Tuesday, 13 December 2011

Drivers taking to Twitter to warn about roadside checks


Drivers taking to Twitter to warn about roadside checks
Andy Johnson | CTVNews.ca Tue Dec 13, 06:16 PM
Drivers are increasingly taking to Twitter to warn fellow motorists, who may have been sipping some spiked eggnog before getting behind the wheel, about the location of police roadside checks.
Drivers are increasingly taking to Twitter to warn fellow motorists, who may have been sipping some spiked eggnog before getting behind the wheel, about the location of police roadside checks.
Calgary Police Chief Rick Hanson complained about the phenomenon this week, saying he is astounded that anyone would want to assist an impaired driver who is effectively endangering lives by getting behind the wheel.

Kevin Brookwell, a spokesperson for the Calgary police, told CTVNews.ca there's little police can do about the practice, comparing it to flashing headlights to warn other drivers about an upcoming speedtrap -- something drivers have done for years.
But he urged motorists to think about the potential repercussions of their actions, questioning why they would want to assist impaired drivers.
"You can't help but look into the future and you happen to be someone who's tweeting a Checkstop location and that's enough for someone to make a left at the next corner, miss a Checkstop, go down to the next intersection and blow through a red light and kill an entire family coming home. What have you really accomplished?" asked Brookwell.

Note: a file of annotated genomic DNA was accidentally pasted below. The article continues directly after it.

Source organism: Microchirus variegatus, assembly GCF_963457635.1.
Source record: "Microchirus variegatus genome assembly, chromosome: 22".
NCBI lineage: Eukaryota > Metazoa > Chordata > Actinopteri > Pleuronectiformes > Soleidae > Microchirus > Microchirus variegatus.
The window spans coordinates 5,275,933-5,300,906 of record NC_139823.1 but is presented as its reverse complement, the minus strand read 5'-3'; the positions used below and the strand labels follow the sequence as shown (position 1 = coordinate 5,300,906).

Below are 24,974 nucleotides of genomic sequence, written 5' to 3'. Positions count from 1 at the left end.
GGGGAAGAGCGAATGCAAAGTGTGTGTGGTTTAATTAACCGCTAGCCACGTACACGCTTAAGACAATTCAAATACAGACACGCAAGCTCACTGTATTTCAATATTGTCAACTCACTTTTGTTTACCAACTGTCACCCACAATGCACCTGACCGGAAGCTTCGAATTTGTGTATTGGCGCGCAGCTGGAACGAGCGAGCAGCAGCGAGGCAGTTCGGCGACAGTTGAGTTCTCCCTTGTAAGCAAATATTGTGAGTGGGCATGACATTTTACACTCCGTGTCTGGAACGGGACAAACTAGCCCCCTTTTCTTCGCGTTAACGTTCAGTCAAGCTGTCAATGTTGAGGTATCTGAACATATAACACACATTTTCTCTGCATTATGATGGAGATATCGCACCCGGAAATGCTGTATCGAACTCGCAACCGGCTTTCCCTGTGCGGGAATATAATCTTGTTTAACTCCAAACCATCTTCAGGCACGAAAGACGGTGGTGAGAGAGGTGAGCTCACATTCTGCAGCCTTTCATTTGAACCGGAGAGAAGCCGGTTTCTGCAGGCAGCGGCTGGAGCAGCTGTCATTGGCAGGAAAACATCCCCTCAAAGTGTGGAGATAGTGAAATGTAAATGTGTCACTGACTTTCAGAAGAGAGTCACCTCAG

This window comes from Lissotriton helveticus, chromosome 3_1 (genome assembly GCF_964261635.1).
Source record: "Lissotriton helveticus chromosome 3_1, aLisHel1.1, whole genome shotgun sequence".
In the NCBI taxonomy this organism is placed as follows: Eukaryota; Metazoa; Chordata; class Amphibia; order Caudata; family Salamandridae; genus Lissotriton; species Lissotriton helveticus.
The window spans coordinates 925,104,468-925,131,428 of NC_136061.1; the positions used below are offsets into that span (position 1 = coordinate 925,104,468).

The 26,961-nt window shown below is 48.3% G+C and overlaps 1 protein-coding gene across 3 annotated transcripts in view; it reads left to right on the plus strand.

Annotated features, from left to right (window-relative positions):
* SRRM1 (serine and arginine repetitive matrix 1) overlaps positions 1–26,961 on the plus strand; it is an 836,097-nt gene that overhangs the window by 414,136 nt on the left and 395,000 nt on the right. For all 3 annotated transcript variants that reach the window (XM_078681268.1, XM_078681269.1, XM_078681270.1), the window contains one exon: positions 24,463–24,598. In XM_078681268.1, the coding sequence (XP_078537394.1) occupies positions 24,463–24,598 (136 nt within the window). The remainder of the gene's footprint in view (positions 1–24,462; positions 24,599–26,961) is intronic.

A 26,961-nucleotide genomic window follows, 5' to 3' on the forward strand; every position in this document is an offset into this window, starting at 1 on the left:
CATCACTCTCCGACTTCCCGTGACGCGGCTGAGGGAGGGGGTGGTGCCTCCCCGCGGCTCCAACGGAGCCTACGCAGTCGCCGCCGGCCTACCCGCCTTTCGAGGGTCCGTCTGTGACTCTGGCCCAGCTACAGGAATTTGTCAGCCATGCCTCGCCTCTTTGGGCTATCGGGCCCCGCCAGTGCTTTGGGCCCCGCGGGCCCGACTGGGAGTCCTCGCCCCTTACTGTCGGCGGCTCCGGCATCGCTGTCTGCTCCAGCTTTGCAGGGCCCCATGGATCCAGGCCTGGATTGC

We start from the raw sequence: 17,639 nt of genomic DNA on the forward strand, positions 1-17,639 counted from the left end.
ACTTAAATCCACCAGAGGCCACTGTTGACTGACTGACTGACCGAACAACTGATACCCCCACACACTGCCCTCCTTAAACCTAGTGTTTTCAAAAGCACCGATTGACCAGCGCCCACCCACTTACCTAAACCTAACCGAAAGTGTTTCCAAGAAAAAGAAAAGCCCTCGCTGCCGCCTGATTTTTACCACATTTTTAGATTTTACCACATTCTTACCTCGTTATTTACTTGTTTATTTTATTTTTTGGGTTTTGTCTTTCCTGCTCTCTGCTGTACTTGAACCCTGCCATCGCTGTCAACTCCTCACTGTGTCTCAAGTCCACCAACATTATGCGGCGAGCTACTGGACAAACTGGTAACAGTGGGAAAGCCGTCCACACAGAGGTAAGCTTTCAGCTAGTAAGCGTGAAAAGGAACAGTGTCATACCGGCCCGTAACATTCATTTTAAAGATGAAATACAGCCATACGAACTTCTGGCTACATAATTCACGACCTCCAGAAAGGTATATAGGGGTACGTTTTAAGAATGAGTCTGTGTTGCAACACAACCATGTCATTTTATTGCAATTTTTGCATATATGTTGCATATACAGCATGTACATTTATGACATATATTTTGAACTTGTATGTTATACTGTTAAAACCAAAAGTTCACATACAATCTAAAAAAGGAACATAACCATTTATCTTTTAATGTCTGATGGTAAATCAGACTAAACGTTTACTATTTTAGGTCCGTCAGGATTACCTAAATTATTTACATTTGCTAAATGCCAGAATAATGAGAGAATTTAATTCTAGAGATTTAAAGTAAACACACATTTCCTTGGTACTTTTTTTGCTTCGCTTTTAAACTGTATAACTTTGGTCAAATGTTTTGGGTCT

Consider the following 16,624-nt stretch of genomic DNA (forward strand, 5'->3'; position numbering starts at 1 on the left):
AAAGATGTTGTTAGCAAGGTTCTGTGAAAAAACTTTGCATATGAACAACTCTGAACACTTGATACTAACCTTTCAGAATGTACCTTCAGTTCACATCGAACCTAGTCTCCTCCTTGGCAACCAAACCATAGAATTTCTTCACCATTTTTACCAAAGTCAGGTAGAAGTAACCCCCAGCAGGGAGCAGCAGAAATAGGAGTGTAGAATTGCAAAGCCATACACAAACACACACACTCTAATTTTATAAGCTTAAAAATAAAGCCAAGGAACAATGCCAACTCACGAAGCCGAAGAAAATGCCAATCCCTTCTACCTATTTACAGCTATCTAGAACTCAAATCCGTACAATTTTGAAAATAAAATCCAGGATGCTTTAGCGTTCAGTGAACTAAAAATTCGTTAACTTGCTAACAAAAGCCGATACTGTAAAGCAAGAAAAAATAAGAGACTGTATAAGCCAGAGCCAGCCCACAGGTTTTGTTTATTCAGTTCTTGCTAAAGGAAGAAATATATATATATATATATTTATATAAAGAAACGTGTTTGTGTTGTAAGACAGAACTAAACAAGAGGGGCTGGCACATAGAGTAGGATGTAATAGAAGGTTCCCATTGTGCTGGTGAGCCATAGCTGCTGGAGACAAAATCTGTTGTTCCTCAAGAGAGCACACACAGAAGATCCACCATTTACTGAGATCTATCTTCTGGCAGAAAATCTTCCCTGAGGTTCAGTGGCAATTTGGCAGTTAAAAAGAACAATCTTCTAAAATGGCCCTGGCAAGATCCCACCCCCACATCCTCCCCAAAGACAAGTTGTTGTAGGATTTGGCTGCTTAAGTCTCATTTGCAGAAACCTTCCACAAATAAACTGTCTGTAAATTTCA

The Calgary Police Service isn't the first to complain about the phenomenon.
In London, Ont. this week police also complained, saying those who tweet about Reduce Impaired Driver Everywhere (RIDE) checkpoints should consider how they would feel if a loved one was killed by a drunk driver.
Police in Chatham, Ont. offered a similar message in local media reports.
A search of Twitter showed this post from @ImJoeyLemosBro of Toronto, who tweeted about the London area:
"Ride program at the valleywood exit for the 410, be careful stoners and pounders."
Another Twitter user from London slammed those who use the social media service to help tipsy drivers avoid checkpoints.
"On a semi-related note, if you tweet out the specific location of a RIDE program. You're an idiot. Please think before you tweet," said @dbillson.
Despite the police backlash, Brookfield acknowledged that some good can come from the simple fact that word is spreading that police are out there and on the alert for impaired drivers.
"If you're at a bar or you're a friend of a friend of a friend and you happen to see this tweet... then you know we're out there and you've been drinking, it may be enough to make you think I'm going to find an alternative way home, a designated driver, a taxi, whatever. So as a promotional education tool it has that benefit."
He also said checkpoints are frequently moved from location to location over the course of an evening, and a Twitter warning may not be accurate for long.

1 comment:

  1. I found your site very beautiful and distinguished too. Thank you for your good work and continue.

    ReplyDelete

Related Posts Plugin for WordPress, Blogger...